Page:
But by spring, the townhouse at 1334 N. Capitol St. will make a bolder statement by becoming a symbol for the District’s leap into the growth and sale of medical marijuana.
“You can look out and see the dome of the Capitol,” said David A. Guard, the general manager of the Capital City Care dispensary, as he gave a Washington Post reporter a tour of the 2,000-square-foot office. “We want to set a precedent and want the country to see what medical marijuana can and should be.”
As early as February, some District residents will be able to enter the townhouse by showing proper identification to a security officer. They will be escorted to a brightly lighted office with brick walls and bamboo flooring.
The patients will have their prescriptions for marijuana — an illegal substance under federal law — verified by a receptionist. Then patients can consult an iPad in the office’s waiting area to review six strains of high-quality cannabis.
When they are called, patients will walk past a security guard in a glass-enclosed room scanning video from security cameras.
At another counter in the rear of the office, patients will then purchase — cash or credit — up to two ounces of medical pot help relieve pain, nausea or muscle spasms. Patients also will be able to buy water pipes, vaporizers or cigar pipes to inhale the drug in an adjoining showroom.
The Department of Consumer and Regulatory Affairs gave Capital City Care approval in December to open once it receives a final inspection from the Department of Health.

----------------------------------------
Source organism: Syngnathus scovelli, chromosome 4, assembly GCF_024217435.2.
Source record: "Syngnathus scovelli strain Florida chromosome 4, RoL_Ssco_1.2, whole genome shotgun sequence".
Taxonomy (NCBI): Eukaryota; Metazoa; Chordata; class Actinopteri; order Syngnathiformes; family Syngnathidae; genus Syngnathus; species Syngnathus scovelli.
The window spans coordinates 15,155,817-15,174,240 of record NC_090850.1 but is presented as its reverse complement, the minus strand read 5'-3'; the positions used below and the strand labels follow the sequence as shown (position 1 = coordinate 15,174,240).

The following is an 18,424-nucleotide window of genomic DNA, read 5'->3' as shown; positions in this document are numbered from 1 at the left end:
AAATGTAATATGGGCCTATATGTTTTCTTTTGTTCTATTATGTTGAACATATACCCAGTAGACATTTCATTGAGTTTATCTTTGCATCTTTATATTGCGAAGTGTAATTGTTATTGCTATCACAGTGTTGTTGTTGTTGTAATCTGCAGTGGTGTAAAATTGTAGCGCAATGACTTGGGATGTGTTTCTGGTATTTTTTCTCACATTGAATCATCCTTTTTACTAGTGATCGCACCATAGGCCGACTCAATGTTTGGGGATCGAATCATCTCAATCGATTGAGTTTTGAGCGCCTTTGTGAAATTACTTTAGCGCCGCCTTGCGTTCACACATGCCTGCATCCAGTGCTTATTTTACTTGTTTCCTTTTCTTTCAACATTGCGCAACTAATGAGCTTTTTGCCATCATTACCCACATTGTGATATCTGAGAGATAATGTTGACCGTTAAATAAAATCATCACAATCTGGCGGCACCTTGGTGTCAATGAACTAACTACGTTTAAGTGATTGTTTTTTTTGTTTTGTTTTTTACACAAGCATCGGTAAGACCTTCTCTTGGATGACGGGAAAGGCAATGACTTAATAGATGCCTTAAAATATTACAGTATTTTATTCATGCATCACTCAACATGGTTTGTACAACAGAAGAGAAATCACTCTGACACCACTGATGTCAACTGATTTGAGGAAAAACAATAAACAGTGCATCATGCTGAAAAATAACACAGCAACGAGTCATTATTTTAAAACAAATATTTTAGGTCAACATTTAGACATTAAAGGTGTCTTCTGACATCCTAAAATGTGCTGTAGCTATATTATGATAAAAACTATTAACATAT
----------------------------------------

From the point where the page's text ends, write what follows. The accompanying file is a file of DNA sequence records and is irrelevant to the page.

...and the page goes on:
In the coming weeks, another four dispensaries are expected to receive certificates of occupancy. They will be supplied by cultivation centers that can grow up to 95 marijuana plants at a time.
So far, the city has selected four cultivation centers. One of them, Holistic Remedies on Fenwick Street Northeast, also received its certificate of occupancy in December. It can plant its first crop after it receives a final inspection from health officials.
The pending openings mark the end of a laborious political and planning process that stretches back more than a decade. At the same time, the dispensaries and cultivation centers will test current and future federal administrations’ tolerance for the sale of medical pot in the District.
“We have had some false starts and [it] has not gone as quickly as we would have wanted, but it’s the price we pay for being cautious and thorough,” said Council member David A. Catania (I-At Large), the outgoing chairman of the council’s health committee. “I want this to start slowly.”
In a 1998 ballot referendum, 69 percent of District voters supported the creation of a medical marijuana program. But city leaders ignored the vote, fearing a then-Republican-controlled Congress would intervene or withhold funding for the city over the implementation of the program.